In my last post, I talked about the importance of choosing to love your spouse. Choosing to forgive. Choosing to express gratitude. Choosing to cherish each other and to “put in the work” of maintaining and improving relationships. Love is a choice, not a feeling.
In the same way, we have the choice to praise God… even in the storms. The Bible not only commands us to praise God at all times, but the act of praise itself draws us nearer to God.
“Make a joyful noise to the Lord, all the earth! Serve the Lord with gladness! Come into his presence with singing! Know that the Lord, he is God! It is he who made us, and we are his; we are his people, and the sheep of his pasture. Enter his gates with thanksgiving, and his courts with praise! Give thanks to him; bless his name! For the Lord is good; his steadfast love endures forever, and his faithfulness to all generations.” Psalm 100:1-5
“Great is the Lord and most worthy of praise; his greatness no one can fathom.” Psalm 145:3
“Rejoice in the Lord always! I will say it again: Rejoice! […] Do not be anxious about anything, but in everything, by prayer and petition, with thanksgiving, present your requests to God. And the peace of God, which transcends all understanding, will guard your hearts and your minds in Christ Jesus.” Philippians 4:4-7
In my Choosing to Love Your Spouse story, there is a picture of my husband in a butterfly habitat, gently holding a butterfly on his finger. It reminded me the other day about the “butterfly people” many children witnessed during a devastating EF5 tornado that ripped through Joplin, Missouri on May 22, 2011. It was the deadliest tornado to strike the U.S. since 1947, and the seventh deadliest overall. After the storm, there were many miraculous accounts from young children about “butterfly people” (or possibly, angels) rescuing them from the tornadic winds, using their “wings” as protective cover and shelter.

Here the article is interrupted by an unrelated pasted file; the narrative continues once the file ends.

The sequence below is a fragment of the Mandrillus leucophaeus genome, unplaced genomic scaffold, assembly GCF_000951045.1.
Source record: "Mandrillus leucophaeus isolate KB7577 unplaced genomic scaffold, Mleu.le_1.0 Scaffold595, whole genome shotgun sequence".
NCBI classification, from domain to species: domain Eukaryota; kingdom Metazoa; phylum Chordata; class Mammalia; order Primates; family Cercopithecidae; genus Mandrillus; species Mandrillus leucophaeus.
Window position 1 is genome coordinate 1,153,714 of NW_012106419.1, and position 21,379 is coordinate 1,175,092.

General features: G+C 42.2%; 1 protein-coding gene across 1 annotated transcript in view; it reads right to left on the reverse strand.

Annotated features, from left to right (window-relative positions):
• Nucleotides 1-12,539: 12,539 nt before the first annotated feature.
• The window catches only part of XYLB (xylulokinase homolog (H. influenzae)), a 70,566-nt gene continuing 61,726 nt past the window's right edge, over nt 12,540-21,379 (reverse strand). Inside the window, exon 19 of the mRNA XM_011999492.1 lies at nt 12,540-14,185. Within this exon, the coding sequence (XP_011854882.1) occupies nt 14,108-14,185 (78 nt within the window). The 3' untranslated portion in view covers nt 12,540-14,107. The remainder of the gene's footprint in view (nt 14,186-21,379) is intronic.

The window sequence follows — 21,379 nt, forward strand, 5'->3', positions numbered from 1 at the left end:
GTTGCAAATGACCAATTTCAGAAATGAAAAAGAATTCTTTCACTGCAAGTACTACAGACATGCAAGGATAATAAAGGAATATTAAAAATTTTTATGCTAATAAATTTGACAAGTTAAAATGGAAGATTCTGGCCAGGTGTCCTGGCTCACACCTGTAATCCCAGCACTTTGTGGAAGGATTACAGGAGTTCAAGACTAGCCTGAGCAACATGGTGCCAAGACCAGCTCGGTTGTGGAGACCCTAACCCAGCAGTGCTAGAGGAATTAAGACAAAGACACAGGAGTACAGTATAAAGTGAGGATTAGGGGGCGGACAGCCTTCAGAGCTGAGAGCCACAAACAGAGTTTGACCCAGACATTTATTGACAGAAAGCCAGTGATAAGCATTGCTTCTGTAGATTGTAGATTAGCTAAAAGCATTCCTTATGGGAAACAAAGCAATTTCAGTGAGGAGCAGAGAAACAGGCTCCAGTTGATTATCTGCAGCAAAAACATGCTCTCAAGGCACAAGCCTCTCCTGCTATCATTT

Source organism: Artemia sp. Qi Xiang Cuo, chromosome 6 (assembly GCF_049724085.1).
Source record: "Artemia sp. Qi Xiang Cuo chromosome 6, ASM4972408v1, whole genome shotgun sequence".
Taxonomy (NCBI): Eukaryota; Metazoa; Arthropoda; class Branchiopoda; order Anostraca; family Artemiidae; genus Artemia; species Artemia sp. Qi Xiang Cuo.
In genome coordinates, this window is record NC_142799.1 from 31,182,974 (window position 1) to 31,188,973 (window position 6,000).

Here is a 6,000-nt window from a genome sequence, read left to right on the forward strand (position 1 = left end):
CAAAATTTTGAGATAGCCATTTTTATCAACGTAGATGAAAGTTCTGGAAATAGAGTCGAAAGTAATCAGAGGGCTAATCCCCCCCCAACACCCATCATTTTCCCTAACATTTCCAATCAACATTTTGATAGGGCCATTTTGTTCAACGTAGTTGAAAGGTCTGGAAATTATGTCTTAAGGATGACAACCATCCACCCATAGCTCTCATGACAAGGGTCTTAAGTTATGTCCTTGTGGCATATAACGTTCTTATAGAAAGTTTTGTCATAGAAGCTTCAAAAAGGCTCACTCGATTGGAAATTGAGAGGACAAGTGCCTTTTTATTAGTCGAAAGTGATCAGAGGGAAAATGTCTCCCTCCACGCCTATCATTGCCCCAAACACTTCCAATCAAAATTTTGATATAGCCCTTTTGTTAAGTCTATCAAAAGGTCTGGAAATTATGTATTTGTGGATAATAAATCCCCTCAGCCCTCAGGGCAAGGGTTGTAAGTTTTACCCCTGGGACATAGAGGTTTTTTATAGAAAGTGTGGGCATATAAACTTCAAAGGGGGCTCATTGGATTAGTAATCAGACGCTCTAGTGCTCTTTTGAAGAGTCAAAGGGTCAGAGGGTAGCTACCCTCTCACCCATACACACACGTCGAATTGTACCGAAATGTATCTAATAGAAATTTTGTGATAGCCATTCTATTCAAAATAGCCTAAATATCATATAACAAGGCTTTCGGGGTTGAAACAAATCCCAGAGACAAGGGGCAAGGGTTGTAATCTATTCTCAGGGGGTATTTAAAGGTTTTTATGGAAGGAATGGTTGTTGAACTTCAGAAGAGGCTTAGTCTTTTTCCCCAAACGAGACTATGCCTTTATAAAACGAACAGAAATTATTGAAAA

I was born in Joplin, my parents grew up there, and my grandparents were living in Joplin when the tornado hit. My grandparents survived, thankfully, but their house was severely damaged and deemed uninhabitable. Just a block away from them, entire rows of houses were completely leveled to the ground.
My husband is a fire fighter/paramedic, and he drove from Texas to Joplin within hours after the tornado struck to help with search and rescue efforts. I remember him saying it looked like a bomb had gone off in the town. Nearly 8,000 homes were destroyed.
I remember listening to Casting Crowns’ song, Praise You In This Storm, over and over again during this time, as I prayed for my husband, my family, and for the town of Joplin. In fact, the first time I ever heard Praise You In This Storm was after Hurricane Katrina in August of 2005, and my husband (then fiancé) had volunteered with search and rescue efforts for that storm too.
Sometimes it’s hard to praise God in the storm.
It’s easy to praise God when things are going well. When we’re healthy, happy, and unburdened. But what about the times when we’re hit with unforeseen life struggles? Illness. Job loss. Financial insecurity. Death of a loved one. Depression. Tornadoes and Hurricanes. Pandemics. It’s a lot harder to praise God during the difficult times.
Yet, during hardship, that is when we need to increase our praise, because 1) God is always worthy of our praise, and 2) Praise draws us nearer to God.
I’ve struggled with anxiety and depression off and on throughout my life. My most recent bout of depression hit me last Fall. It crept up on me, unsuspectingly. I remember not being able to bring myself to praise God during that time. I wanted to. But I couldn’t get the words out. I couldn’t feel joy.